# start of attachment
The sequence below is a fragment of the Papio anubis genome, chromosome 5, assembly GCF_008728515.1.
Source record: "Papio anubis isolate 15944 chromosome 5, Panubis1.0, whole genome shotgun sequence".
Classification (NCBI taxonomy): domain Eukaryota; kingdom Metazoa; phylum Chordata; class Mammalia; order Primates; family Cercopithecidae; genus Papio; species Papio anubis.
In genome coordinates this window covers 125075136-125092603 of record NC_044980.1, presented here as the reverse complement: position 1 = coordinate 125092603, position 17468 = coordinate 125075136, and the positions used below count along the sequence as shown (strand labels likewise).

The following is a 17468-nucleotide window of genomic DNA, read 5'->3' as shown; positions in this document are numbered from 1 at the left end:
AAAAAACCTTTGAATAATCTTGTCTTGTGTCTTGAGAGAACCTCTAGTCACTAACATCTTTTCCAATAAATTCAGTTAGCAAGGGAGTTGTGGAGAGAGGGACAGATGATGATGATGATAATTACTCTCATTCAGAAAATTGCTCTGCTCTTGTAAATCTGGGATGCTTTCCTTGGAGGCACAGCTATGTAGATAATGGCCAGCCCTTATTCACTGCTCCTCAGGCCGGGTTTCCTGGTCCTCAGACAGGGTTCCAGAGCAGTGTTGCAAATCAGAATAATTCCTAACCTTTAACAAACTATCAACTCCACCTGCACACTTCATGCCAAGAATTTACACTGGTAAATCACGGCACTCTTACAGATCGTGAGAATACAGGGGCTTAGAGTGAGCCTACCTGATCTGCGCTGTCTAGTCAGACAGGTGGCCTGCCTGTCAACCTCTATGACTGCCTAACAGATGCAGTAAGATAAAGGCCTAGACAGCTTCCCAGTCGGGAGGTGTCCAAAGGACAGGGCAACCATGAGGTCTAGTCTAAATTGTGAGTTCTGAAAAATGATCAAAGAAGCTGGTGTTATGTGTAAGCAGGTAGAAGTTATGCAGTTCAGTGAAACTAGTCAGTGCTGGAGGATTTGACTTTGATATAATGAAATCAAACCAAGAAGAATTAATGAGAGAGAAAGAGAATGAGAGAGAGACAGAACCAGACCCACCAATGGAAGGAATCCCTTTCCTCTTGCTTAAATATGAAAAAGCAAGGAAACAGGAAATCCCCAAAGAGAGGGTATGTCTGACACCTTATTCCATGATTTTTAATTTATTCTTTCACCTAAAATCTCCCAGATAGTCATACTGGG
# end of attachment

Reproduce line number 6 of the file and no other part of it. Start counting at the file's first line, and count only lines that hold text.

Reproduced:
AAAAAACCTTTGAATAATCTTGTCTTGTGTCTTGAGAGAACCTCTAGTCACTAACATCTTTTCCAATAAATTCAGTTAGCAAGGGAGTTGTGGAGAGAGGGACAGATGATGATGATGATAATTACTCTCATTCAGAAAATTGCTCTGCTCTTGTAAATCTGGGATGCTTTCCTTGGAGGCACAGCTATGTAGATAATGGCCAGCCCTTATTCACTGCTCCTCAGGCCGGGTTTCCTGGTCCTCAGACAGGGTTCCAGAGCAGTGTTGCAAATCAGAATAATTCCTAACCTTTAACAAACTATCAACTCCACCTGCACACTTCATGCCAAGAATTTACACTGGTAAATCACGGCACTCTTACAGATCGTGAGAATACAGGGGCTTAGAGTGAGCCTACCTGATCTGCGCTGTCTAGTCAGACAGGTGGCCTGCCTGTCAACCTCTATGACTGCCTAACAGATGCAGTAAGATAAAGGCCTAGACAGCTTCCCAGTCGGGAGGTGTCCAAAGGACAGGGCAACCATGAGGTCTAGTCTAAATTGTGAGTTCTGAAAAATGATCAAAGAAGCTGGTGTTATGTGTAAGCAGGTAGAAGTTATGCAGTTCAGTGAAACTAGTCAGTGCTGGAGGATTTGACTTTGATATAATGAAATCAAACCAAGAAGAATTAATGAGAGAGAAAGAGAATGAGAGAGAGACAGAACCAGACCCACCAATGGAAGGAATCCCTTTCCTCTTGCTTAAATATGAAAAAGCAAGGAAACAGGAAATCCCCAAAGAGAGGGTATGTCTGACACCTTATTCCATGATTTTTAATTTATTCTTTCACCTAAAATCTCCCAGATAGTCATACTGGG